Tudor Sport’s York Jersey is a timeless classic likely to find popularity with a new audience loving retro chic but loathing boutique prices, while retaining its traditional touring and club market. For all its classic charms, the simple cotton/nylon mix lacks the climate control of modern fabrics so a good base layer is essential-it’s not water-repellent either and will take a good couple of hours at room temperature to dry from saturated but in fairness, getting to this state demanded ninety minutes in the pouring rain.
Available in four colours (Black, Red, Blue and Yellow) and in a wealth of sizes from small to extra large its intended to be a snug, as opposed to figure hugging fit. Broad across the shoulders relative to my frame, I found our XL sample a fraction too large but conversely a good fit were I looking to wear a base layer and a jersey beneath, net effect converting it to a jersey cum jacket for really cold, dry winter rides.
Detailing is simple yet elegant with three capacious rear pockets capable of devouring three 750ml trade team bottles, energy bar, patch kit, multi tool, mini pump and even keys without flinching and they’re sufficiently deep so as not to eject wallets, compact cameras and other valuables at the first bump. Talking of bumps, I’ve been taking the scenic routes through narrow lanes with overhanging foliage- even the most vengeful brambles have made little impression and it machine washes beautifully-although just remember not to pop it in the drier afterwards.
Elsewhere elasticated cuffs and waistband with world champ rings prevent it riding up, thus keeping blustery, biting winds firmly on the outside. However, climate control isn’t remotely comparable with more technical fibres – hence the need for a good base layer – but thankfully, the full-length zip provides some welcome airflow when hammering along on bright spring mornings-especially since it doesn’t pack very small into a pannier.
Classic jersey with nice detailing but best for cool, dry weather.
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road.cc test report
Make and model: Tudor Sports York jersey
Size tested: L
Tell us what the product is for, and who it's aimed at. What do the manufacturers say about it? How does that compare to your own feelings about it?
TS104 “YORK” Top with three open back pockets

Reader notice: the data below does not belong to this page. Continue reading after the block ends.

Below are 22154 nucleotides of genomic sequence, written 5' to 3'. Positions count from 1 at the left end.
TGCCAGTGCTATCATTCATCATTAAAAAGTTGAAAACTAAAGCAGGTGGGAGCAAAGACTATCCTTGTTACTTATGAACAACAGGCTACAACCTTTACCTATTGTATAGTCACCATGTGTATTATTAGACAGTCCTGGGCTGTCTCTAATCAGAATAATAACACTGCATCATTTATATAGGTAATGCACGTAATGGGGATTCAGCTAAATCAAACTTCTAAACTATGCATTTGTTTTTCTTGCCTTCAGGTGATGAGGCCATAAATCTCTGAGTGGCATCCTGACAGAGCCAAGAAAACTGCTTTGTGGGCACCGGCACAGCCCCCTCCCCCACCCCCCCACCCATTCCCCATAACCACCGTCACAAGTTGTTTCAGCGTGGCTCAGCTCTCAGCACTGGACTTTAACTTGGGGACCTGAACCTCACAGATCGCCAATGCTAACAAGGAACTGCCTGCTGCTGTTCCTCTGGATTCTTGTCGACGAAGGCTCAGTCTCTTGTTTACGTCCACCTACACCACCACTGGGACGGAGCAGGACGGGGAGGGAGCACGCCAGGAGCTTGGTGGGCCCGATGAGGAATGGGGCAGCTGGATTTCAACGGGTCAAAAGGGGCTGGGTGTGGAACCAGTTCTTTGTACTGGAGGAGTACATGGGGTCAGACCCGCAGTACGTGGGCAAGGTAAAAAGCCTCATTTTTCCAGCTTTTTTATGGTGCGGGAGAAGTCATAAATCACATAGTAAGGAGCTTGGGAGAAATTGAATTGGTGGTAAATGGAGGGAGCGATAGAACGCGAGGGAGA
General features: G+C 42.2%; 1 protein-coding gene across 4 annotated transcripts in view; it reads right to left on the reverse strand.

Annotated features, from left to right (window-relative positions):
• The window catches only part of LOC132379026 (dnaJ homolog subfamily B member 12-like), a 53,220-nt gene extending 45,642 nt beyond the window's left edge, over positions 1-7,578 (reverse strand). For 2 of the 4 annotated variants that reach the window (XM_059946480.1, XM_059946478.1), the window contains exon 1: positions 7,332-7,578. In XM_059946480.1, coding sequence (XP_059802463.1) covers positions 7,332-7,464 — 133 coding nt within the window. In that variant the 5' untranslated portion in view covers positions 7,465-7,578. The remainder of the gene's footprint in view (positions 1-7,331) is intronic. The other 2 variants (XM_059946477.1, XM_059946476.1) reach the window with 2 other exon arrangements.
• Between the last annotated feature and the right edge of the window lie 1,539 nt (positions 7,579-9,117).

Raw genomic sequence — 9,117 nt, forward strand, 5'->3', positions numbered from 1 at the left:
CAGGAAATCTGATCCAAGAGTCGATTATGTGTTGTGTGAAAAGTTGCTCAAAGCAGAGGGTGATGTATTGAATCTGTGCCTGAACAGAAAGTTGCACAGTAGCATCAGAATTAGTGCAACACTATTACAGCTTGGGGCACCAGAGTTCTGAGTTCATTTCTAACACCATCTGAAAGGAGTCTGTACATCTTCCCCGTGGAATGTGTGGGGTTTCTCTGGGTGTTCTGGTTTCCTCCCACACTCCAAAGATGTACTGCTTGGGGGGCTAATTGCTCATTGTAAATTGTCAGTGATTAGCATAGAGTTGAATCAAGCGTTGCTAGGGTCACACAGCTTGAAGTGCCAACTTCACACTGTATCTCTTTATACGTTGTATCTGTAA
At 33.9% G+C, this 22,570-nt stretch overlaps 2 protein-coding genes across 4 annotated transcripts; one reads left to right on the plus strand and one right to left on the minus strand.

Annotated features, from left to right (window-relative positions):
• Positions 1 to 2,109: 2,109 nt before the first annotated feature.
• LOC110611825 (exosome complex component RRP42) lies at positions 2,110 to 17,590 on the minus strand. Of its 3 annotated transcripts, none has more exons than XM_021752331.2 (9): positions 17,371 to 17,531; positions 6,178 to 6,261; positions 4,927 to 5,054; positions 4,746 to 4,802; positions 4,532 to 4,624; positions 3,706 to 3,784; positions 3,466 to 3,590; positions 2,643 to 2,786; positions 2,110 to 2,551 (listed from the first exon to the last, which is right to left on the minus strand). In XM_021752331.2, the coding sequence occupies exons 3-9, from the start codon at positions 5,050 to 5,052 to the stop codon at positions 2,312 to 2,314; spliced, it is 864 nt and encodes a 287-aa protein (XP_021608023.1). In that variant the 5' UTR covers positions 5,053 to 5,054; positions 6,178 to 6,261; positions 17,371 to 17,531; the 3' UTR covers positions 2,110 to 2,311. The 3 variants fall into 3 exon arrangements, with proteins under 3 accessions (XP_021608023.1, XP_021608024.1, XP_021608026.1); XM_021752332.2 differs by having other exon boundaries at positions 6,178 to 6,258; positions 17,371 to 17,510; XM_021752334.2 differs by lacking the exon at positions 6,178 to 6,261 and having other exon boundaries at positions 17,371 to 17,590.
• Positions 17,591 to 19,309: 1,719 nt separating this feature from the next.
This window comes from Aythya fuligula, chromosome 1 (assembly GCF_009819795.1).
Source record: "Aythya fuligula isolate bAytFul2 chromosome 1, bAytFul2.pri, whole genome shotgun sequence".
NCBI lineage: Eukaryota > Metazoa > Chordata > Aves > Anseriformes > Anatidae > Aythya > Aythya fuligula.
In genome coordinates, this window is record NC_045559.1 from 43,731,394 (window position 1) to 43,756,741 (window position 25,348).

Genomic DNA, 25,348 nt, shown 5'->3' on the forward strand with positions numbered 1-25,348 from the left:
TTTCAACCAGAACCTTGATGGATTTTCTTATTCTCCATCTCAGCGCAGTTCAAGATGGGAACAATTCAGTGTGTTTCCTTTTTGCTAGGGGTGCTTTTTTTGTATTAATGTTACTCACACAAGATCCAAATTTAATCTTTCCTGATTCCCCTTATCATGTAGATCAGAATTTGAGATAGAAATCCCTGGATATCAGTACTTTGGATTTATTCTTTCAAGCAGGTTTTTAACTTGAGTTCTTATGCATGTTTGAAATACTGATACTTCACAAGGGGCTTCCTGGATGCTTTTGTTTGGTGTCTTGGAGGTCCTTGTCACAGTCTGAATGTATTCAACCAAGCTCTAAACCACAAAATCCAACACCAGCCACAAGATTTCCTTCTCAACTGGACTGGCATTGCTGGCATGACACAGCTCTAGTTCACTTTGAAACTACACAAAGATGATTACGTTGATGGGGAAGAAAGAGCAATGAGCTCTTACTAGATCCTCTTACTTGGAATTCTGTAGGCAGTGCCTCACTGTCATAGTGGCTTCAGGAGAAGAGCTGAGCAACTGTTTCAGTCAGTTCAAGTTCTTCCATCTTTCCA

Full Zipped Jackets with ‘World Champ’ Ribbing at Neck, cuffs and Waistband.
Tell us some more about the technical aspects of the product?
Cotton/nylon mix, three rear pockets, full length zip, elasticated cuffs,neck and waistband.
Very well made.
Tell us how the product performed overall when used for its designed purpose
The York is a jersey cum jacket in the classic tradition and none the worse for it, so long as you're prepared to accept the fabric's limitations in terms of climate control so wear a good base layer and make use of the full-length zip in milder conditions.
Warm and tactile on cold early season's runs, it looks perfect with the plusses and/or full retro ensemble. Elasticated cuffs and waistband keep it firmly in position, protecting the lower back from chill. However,pop a lightweight shell jacket along with you on longer rides as it's not waterproof.
Tell us what you particularly liked about the product
Classic,durable and moreover, practical design with a very keen price tag.
Tell us what you particularly disliked about the product
Wicking prowess/climate control can't compete with modern fibres.
Did you enjoy using the product? Yes
Would you consider buying the product? Yes
Would you recommend the product to a friend? Yes, in the main
About the tester
Age: 36 Height: 1m 81 Weight: 70 kilos
I usually ride: Rough Stuff Tourer Based around 4130 Univega mtb Frameset My best bike is: 1955 Holdsworth Road Path and several others including cross & traditional road
I've been riding for: Over 20 years I ride: Most days I would class myself as: Experienced
I regularly do the following types of riding: cyclo cross, commuting, touring, fixed/singlespeed, mtb,
Shaun Audane is a freelance writer/product tester with over twenty-eight years riding experience, the last twelve (120,000 miles) spent putting bikes and kit through their paces for a variety of publications. Previous generations of his family worked at manufacturing's sharp end, thus Shaun can weld, has a sound understanding of frame building practice and a preference for steel or titanium framesets.
Citing Richard Ballantine and an Au pair as his earliest cycling influences, he is presently writing a cycling book with particular focus upon women, families and disabled audiences (Having been a registered care manager and coached children at Herne Hill Velodrome in earlier careers)